About The Joy of English
View My Portfolio

macabre or macaber?

macabre (UK) macaber (US).


In British English, use it to mean something crazy or insane. In American Englishuse it to mean something akin to angry.

Madras or Chennai?

Nowadays it is Chennai.

Magna Charta or Magna Carta?

British English uses Magna Carta and American English uses Magna Charta.

Majorca or Mallorca?

The name Majorca is the English name for what is called Mallorca in Spanish. Use the former when referring to it in English, just as you would for example, Florence/Firenze.

manageable or managable?


manilla or manila?

The British of this fibrous paper product is manila. In US spelling, manila is to be preferred but manilla is accepted as an alternative by US dictionaries such as Merriam-Webster. The capital city is Manila.

manoeuvre or maneuver?

The British spelling is manoeuvre (note the -o-) and the US spelling is maneuver. These derive as manoeuvred and manoeuvrability (UK English) and maneuvered and maneuverability (US English) – note the -o- and -ver- and -vr- differences.

manoeuvring or maneuvering?

The British spelling is manoeuvring (not the -o-) and the US spelling is maneuvering.


To mark something, is to record , celebrate or make a point of it. Be careful not to use it in sentences like 'The 2009 will mark a turning point in global economics' without specifying the events that took place that year that make 2009 a turning point. A given year does not mark something by itself unless it's an anniversary of another marked event.

marshal or marshall?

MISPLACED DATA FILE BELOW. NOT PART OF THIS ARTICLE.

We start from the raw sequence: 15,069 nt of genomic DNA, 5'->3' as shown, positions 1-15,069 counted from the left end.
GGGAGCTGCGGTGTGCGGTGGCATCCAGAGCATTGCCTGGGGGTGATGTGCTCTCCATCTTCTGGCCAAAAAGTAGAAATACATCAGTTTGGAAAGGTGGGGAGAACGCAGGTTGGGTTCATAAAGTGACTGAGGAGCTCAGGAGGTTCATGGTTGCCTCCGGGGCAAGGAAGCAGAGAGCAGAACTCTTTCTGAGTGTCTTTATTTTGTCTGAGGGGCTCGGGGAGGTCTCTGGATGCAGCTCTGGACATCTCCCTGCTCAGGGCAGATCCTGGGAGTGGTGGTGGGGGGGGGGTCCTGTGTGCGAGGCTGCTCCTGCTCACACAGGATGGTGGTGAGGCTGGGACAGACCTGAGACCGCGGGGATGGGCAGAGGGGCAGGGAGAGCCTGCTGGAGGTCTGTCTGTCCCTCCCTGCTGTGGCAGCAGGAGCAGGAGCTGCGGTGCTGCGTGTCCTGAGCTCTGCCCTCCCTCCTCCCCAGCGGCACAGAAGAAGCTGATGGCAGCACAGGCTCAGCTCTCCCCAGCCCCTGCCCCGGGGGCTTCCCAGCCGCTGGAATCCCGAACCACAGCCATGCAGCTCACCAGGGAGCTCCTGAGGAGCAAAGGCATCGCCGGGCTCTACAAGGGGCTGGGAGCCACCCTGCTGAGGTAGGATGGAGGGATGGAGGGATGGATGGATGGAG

The standard British spelling is marshal. In US spelling, marshal is preferred but marshall is accepted as an alternative by US dictionaries such as Merriam-Webster. The difference lies, however, in marshalling and marshalled (UK) and marshaling and marshaled (US).

marvellous or marvelous?

The standard British spelling is marvellous and the US spelling is marvelous.

massacre or massacer?

Both British and American English use the same -re spelling massacre. There is no such word as massacer.

math or maths?

The British word is always maths and the US word is always math. Both are shortened versions of mathematics.

matte, matt or mat?

In British English word matt means non-shiny surface, matte for the make-up/foundation as well as the photo/film technique involving superimposed images.

In American English matte is the same spelling for all three (mat is an alternative US spelling but rarely used).

The meaning comes from French word mat, meaning dead, from the 1600s. The -tte suffix is the feminine form first used on English in the 1800s, hence the different spellings. Oh, and mat is the name for a small carpet, from Latin matta.

Matthew or Mathew?

If you have ever wondered why there are two spellings of this name: Matthew derives from the Latin Matthaeus and Mathew derives from the French Mathieu. Now you know.

may as well or might as well?

Either: There is no significant difference between the two, so might as well just choose the one you like most.


The word is in the Oxford English Dictionary, so is a legitimate word.

meagre or meager?

The British use meagre and the Americans use meager.

mecca or Mecca?

The holy city is Mecca, while a popular place can informally be called a mecca.

medallist or medalist?

The British prefer medallist (though medalist is common) and the Americans use medalist.

media is or media are?

Click here for details.

mediaeval or medieval?

The correct spelling is medieval, although mediaeval is in minority use as a non-standard variant.

The original spelling is mediæval and the word dates from as recently as the 1820s, and is no older than that. That first spelling used a ligature -æ- (one letter) and was never originally -ae- (two letters). The modernisation of English spellings rendered it -e- on its own rather than the artificial separation -ae-. That is why 'mediaeval' is not the recommended spelling.

Do not write 'mediaevil' or 'medievil'.

meet or meet with?

Use the correct usage is meet on its own, not meet with and met with.